When Paige begins seeing Tim (Adam Brody), she’s quickly swept up in an unexpected romance with someone a bit more mature than she’s used to. Though we know that she usually dates guys she deems be “losers,” Paige is still also just learning what it means to be an adult. Despite Tim’s somewhat geeky nature, he’s a fairly responsible adult, and this begins to rub off on Paige, which we see in subtle changes to her wardrobe, hobbies, and even mannerisms. This is where the tension begins with Sasha, and the two friends struggle to find a balance between the codependent relationship they once shared, and the strained one they develop throughout the film.

While Paige is with Tim, Sasha also dates, and her girlfriends – Vanessa (Abby Elliott) and Mia (Greer Grammer) – offer a bit of comedic relief when tensions are high, but serve mainly to show Sasha’s lack of good judgment and focus. Many can relate to the struggle of just wanting a warm body or someone who looks up to you, but Sasha recognizes that this was her way of escaping from the harsh reality of trying to find herself.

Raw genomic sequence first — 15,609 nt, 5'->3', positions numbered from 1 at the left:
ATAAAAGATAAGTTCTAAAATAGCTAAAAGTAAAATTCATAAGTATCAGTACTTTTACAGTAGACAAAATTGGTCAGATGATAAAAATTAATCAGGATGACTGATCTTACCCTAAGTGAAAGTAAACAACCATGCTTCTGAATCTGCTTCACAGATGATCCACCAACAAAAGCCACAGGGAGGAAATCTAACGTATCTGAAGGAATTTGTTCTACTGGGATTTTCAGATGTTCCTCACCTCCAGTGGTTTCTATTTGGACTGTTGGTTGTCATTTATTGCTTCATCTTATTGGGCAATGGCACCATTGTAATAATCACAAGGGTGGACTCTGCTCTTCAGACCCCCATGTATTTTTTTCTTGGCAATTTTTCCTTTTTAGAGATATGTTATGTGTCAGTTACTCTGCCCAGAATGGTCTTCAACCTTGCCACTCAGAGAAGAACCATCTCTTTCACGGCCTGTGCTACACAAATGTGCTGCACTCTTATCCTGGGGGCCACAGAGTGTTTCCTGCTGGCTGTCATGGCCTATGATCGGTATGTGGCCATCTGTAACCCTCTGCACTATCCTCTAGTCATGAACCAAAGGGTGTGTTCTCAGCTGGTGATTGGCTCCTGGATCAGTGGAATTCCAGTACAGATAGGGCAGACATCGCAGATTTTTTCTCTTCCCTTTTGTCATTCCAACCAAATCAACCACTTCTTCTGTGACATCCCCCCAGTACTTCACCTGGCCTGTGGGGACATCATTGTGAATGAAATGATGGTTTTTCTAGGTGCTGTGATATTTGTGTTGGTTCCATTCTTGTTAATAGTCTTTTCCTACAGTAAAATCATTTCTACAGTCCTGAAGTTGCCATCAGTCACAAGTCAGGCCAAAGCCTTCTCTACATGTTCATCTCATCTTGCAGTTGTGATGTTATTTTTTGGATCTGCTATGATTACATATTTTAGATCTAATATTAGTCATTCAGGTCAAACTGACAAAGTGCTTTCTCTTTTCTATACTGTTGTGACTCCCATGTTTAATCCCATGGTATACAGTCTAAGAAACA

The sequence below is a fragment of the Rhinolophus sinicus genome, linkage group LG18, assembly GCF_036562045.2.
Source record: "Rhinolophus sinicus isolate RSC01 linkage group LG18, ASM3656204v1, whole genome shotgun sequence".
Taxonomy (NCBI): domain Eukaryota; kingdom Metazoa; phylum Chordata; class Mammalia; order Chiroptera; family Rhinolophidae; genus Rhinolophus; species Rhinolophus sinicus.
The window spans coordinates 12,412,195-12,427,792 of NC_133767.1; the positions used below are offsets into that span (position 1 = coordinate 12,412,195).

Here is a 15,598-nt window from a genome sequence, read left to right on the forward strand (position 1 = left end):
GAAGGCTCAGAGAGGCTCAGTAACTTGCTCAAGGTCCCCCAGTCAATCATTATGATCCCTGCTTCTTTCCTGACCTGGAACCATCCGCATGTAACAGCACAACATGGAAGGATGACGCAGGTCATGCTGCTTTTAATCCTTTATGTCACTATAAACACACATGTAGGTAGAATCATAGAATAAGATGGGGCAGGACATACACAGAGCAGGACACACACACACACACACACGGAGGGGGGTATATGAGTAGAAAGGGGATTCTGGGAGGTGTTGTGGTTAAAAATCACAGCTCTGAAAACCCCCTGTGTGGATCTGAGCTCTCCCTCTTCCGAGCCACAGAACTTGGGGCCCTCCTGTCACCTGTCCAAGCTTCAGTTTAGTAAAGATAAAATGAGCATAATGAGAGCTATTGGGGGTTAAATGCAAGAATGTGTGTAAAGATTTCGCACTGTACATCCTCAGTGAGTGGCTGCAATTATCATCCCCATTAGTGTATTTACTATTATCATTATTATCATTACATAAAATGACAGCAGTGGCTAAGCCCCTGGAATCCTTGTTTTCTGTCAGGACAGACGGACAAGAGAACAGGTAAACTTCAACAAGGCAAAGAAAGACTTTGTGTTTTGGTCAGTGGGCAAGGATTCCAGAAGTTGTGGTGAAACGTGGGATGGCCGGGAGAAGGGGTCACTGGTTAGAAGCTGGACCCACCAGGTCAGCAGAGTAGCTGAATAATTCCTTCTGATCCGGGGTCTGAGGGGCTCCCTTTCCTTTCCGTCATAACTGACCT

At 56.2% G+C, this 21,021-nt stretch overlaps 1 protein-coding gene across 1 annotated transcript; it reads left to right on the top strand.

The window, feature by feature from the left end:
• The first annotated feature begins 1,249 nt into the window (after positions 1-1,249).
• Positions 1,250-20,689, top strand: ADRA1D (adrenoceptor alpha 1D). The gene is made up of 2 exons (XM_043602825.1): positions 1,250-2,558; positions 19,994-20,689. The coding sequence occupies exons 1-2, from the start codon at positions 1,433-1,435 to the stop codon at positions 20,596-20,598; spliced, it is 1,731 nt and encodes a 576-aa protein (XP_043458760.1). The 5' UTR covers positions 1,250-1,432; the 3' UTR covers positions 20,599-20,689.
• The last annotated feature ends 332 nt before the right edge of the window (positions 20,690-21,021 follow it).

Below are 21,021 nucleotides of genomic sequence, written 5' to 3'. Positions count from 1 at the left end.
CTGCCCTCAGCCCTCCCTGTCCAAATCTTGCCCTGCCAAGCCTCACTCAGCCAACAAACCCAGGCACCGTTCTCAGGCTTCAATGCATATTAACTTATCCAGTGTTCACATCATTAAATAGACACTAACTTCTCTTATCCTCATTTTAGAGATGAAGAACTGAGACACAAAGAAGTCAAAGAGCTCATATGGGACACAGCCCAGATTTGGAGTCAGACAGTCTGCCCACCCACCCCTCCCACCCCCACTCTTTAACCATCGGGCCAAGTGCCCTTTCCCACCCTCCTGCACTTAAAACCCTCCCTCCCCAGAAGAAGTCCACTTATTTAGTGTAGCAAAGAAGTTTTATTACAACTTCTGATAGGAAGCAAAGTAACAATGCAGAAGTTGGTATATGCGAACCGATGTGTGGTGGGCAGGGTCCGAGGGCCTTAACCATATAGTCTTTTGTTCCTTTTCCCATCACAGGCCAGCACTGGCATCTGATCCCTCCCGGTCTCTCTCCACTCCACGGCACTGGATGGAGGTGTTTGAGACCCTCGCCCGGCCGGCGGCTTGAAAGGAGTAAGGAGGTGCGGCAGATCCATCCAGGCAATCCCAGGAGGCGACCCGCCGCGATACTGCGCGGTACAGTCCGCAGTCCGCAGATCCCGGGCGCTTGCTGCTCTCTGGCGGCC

Though the plot is often predictable, this isn’t necessarily a bad thing in this case. We know that Paige and Sasha’s relationship will become strained, and when Sasha begins to date Vanessa (Abby Elliott), it’s easy to see where the relationship will go wrong. However, it was a bit disappointing that despite Leighton Meester’s musical talents (as seen in Country Strong), we only get a quick flash of her singing and strumming a guitar. One would assume that this was mostly due to time constraints.